i think if we do go to a new monetary standard of some sort it has to involve something digital like Bitcoin.

(emphasis and bracket section added)

A reminder to keep the previous section in mind. Deeply indebted western nations are not the entire world. In fact, decentralization is creating pockets of independent, autonomous regions within the official lines on maps. Enforcement of rejected national laws within these regions rapidly escalates costs - the benefit shifts to the defiant entity.

Bitcoin is not a viable solution yet. It isn't universally recognized and there are certain structural concerns that still need to be addressed. That is certain to change over the course of a few years, but today it is unrealistic.

What better way for banks and governments to deleverage through inflation that the citizens pay? Why would Bernanke engineer something that goes against the interests of the people that put him where he is?

Bingo. Tax rates have already begun to see diminishing returns, so the "invisible tax" has to be ramped up. And again, dead on: Bernanke holds a pseudo-political position. He could be discredited and replaced in an instant if he bites the hand that feeds him. Dominique Strauss-Khan, anyone?

Btw, even the people at the Fed are admiting that price inflation is starting to get out of control: http://www.clevelandfed.org/research/commentary/2011/2011-20.cfm

So is this a form of legitimate concern from the Fed, mere lip service to keep the reins of control taught or a political effort to maintain relevancy? Will it matter five years from now?
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October 05, 2011, 08:54:41 PM
 #919

@miscreanity: Other nations have their self-preservation plans that involve cutting Europe and the US loose, leaving them to sink or swim lest they drag the world down - inflationary effects coming from the EU and US will be retaliated for from those countries damaged by them (as we've seen from even the Swiss, the choice will be independent inflation methods).

Doesn't the swissy peg contradict your point? The USD was not drowning because of CHF appreciation any more than a boat forces sea levels to rise. The SNB only transfered potential wealth from its own importers and savers (and foreign speculators) to its own exporters. China has been depreciating its currency via USD/UST and is now appreciating a bit at the expense of exports to the US and EU but China's economic growth is still dependent upon the northern/western economies. I don't see any nation sufficiently independent of USD+EUR to swim freely. Economic freedom means to me allowing currency to appreciate and reap the benefits of global wealth rather than reacting as productive slaves to the consuming masters.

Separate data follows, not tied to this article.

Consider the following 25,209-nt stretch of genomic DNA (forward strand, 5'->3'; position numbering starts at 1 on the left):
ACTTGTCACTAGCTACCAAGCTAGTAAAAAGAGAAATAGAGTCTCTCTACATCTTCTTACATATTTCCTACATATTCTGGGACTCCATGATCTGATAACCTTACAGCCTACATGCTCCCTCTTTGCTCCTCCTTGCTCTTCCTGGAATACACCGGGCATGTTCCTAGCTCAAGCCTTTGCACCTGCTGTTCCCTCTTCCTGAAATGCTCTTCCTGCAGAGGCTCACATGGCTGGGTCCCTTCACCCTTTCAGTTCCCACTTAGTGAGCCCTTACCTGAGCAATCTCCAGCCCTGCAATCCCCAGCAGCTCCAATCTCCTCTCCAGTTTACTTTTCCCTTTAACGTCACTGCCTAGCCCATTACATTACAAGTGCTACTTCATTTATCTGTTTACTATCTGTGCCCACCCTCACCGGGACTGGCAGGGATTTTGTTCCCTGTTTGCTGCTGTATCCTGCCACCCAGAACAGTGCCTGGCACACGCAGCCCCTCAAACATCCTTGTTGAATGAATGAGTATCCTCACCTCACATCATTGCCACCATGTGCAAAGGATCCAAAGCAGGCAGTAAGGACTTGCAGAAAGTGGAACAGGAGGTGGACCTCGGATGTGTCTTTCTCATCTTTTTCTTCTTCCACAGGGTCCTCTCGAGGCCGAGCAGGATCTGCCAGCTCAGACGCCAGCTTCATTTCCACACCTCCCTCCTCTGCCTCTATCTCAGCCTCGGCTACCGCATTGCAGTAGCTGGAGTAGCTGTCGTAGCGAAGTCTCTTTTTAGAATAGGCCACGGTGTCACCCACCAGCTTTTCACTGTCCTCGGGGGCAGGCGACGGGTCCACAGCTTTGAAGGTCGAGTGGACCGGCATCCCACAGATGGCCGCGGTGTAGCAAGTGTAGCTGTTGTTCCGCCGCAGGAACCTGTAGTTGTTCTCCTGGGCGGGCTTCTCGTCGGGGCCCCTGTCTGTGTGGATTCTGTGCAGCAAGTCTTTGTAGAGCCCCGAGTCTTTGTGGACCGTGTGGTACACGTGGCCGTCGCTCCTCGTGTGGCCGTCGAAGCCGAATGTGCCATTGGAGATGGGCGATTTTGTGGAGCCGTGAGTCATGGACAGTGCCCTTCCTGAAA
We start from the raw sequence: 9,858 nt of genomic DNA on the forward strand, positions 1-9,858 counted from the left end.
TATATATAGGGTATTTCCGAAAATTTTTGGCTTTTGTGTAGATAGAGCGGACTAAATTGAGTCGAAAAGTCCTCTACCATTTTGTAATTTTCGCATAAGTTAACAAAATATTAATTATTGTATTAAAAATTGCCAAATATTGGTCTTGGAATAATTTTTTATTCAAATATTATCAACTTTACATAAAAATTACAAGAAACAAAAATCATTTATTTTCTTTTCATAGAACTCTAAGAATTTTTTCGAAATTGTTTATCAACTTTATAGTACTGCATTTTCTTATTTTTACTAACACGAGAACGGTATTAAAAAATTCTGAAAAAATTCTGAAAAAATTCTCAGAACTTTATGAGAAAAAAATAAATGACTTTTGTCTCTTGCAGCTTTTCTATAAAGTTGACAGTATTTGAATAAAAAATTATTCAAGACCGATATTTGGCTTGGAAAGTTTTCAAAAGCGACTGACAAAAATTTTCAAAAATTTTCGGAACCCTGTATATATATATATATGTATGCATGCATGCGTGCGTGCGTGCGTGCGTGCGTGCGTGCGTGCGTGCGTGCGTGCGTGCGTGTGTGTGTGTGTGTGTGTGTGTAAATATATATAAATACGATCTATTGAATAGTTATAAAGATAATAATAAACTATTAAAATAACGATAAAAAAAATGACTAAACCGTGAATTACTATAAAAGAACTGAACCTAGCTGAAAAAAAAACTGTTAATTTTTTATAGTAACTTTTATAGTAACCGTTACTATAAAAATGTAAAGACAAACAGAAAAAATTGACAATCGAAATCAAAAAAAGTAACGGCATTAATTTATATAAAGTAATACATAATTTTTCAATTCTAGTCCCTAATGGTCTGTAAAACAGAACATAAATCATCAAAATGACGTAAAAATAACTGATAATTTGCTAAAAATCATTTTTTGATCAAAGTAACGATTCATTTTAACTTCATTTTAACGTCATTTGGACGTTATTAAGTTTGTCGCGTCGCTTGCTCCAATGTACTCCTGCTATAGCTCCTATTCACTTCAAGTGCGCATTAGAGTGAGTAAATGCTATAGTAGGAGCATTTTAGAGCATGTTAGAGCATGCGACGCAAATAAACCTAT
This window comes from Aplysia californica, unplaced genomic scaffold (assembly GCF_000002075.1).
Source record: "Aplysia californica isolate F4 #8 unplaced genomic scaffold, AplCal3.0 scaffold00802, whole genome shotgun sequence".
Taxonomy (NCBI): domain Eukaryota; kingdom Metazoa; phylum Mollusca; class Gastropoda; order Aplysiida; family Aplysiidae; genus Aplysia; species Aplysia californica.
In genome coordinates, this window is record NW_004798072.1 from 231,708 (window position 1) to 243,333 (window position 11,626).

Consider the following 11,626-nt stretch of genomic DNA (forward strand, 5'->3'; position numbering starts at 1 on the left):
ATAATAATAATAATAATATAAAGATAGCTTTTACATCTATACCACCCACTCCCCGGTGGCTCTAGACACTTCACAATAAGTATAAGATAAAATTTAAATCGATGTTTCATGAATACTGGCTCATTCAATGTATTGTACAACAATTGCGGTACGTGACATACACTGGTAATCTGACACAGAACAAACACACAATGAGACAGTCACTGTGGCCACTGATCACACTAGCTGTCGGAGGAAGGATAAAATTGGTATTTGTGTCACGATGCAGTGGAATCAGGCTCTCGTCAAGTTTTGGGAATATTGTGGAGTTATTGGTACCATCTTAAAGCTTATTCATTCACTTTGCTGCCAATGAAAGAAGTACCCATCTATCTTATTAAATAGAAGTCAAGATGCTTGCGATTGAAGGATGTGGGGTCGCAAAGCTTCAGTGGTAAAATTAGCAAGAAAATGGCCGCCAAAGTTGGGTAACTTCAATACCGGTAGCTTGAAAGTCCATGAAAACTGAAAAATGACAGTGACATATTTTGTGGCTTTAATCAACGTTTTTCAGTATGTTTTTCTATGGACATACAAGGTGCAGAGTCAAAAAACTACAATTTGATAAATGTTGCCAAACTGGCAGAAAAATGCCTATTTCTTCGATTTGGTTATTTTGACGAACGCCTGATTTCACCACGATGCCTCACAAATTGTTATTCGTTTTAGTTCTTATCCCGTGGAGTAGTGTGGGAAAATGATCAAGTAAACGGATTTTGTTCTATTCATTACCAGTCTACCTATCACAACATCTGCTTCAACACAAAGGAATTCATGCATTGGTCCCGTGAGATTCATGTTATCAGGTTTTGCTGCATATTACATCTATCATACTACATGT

Bingo. Tax rates have already begun to see diminishing returns, so the "invisible tax" has to be ramped up. And again, dead on: Bernanke holds a pseudo-political position. He could be discredited and replaced in an instant if he bites the hand that feeds him. Dominique Strauss-Khan, anyone?

THIS is fascinating! a conspiracy theory with juice and teeth!

The US is chip leader and plays its cards remarkably well. Its debt to GDP and deficit to revenue are comparable to the piigs but somehow the bluff is working. Money is irrationally folding into USD+UST, a bubble if not for the imminent pop across the Atlantic.

Ultimately I see this playing out two ways with the same effect. Either the euro collapses and USD is king or the ECB gains dictatorial powers a la Fed. In both cases the masses become poorer and the banks consolidate control. The only question is whether the paper will be green with dead heads or also include rainbows and bridges?

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miscreanity
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October 05, 2011, 10:09:21 PM
 #920